Pemex's stand-alone credit quality is in line with a 'B-' Long-Term Rating, should the company not be owned by the state and the government were not to provide financial support should Pemex's require it. This stand-alone view also assumes that the Mexican government continues extracting a large amount of funds from Pemex in the form of taxes and duties, resulting in feeble FFO. Pemex's stand-alone credit profile has been weakened in recent years by the significant increase in debt the company has issued primarily in order to cover its large transfers to Mexico in the form of taxes, duties and royalties. Pemex's debt trajectory could continue pressuring the company's stand-alone credit quality, which could reach an unsustainable level, should the Mexican government continue issuing debt at Pemex's level to transfer funds to the central government. Pemex made transfer payments in the form of taxes and royalties to the government equal to 1.3x its EBITDA during 2015. The company covered its 2015 negative FCF of USD13.8 billion mostly with debt issuances; Pemex's debt trajectory indicates it could surpass USD100 billion of debt by 2017.

As of the last 12 months ended June 30, 2016, Pemex's EBITDA (operating income plus depreciation plus other income) was approximately USD15.6 billion after adjusting for asset impairments and pension liabilities' associated gains while FFO for the same period was approximately USD1 billion. The significant difference results from the massive transfers to the government. Pemex cash flow metrics are weak due to the company's high cash transfers to the government in the form of taxes and production duties. Leverage as measured by total debt-to-EBITDA was 6.6x. As of June 30, 2016, total debt was USD96.2 billion. Pemex's total debt-to-proved reserves have grown to approximately USD10/boe as of June 2016 from USD6.3/boe as of yearend 2014. Pemex's leverage could reach an unsustainable level over the next two to three years absent further changes to reduce its tax burden.

Capex Cuts to Reduce Production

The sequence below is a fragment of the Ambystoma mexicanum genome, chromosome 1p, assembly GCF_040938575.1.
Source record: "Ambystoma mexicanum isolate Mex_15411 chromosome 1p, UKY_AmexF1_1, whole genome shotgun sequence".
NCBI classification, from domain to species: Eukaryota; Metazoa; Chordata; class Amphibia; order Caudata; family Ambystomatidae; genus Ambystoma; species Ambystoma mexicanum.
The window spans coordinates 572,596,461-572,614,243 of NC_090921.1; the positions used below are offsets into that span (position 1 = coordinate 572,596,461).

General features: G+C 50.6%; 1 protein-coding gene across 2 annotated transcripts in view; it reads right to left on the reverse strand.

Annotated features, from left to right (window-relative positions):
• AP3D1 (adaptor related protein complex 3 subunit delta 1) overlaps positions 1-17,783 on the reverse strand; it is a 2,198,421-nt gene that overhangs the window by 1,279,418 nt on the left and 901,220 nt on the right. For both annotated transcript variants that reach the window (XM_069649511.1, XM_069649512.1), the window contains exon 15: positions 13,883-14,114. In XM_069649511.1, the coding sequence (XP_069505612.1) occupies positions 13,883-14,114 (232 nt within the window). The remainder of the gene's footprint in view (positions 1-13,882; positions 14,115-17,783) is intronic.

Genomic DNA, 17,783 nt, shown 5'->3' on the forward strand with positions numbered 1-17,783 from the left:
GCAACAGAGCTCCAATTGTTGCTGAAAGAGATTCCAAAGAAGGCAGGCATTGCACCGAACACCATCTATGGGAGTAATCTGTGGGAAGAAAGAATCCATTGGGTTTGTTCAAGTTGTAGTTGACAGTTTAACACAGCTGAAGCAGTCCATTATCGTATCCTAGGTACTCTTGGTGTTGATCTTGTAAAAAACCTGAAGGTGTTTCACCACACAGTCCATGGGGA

Fitch expects Pemex's production to continue declining over the next few years as a result of the significant capex cuts in exploration and development in order to counter the decline in oil prices while maintaining relatively high transfers to Mexico. The diversification of the oil production asset base, with Cantarell representing less than 15% of oil production, reduces the risk of large production declines in the future. The company's previous goal was to increase total crude production to three million bpd in the medium to long term, which in Fitch's view, has proven challenging. Pemex's current goal for 2016 is to have a crude production of approximately 2.1 million bpd.

Currently at approximately 2.2 million barrels per day (bb/d), crude oil production has continued to marginally decline in recent years. Natural gas production excluding nitrogen has been relatively stable during recent years at approximately 5.5 billion cubic feet per day (bcf/d). Pemex was able to stem the steep production decline through more intensive use of technology, improvements in operations and increased production from a diversified number of fields.


Fitch's key assumptions within the agency's ratings case for the issuer include:

--WTI crude prices average USD42 per bbl in 2016, increasing to USD65 per bbl by 2019;

--The company continues to face difficulties increasing its production over the next four years;

--Pemex will receive support from the sovereign.


Although not expected in the short term, an upgrade of Pemex could result from an upgrade of the sovereign coupled with a strong operating and financial performance and/or a material reduction in Pemex's tax burden. Negative rating action could be triggered by a downgrade of the sovereign's rating, the perception of a lower degree of linkage between Pemex and the sovereign, and/or a substantial deterioration in Pemex's credit metrics.


Pemex has moderate liquidity of USD9.9 billion as of June 30, 2016. The company has committed revolving credit lines for USD4.5 billion and MXN23.5 billion; as of July 28, 2016, USD450 million. The company's debt is well structured, with somewhat manageable short-term debt maturities. The company's liquidity is further bolstered by its pre-tax cash flow generation supportive by its competitive operational cost structure. Fitch estimates Pemex's operating cash cost to be less than USD24 per barrel of oil equivalent, including interest costs and full allocation of administrative expenses to the upstream business.


Fitch currently rates Pemex as follows:

--Long-Term IDR 'BBB+'; Outlook Stable;

--Long-Term Local-Currency IDR 'BBB+'; Outlook Stable;

--National Long-Term Rating 'AAA(mex)'; Outlook Stable;

--National Short-Term Rating 'F1+(mex)';

--Notes outstanding in foreign currency 'BBB+';

--Notes outstanding in local currency 'BBB+';

--National scale debt issuances 'AAA(mex)';

--Short-Term Certificados Bursatiles Program 'F1+(mex)'.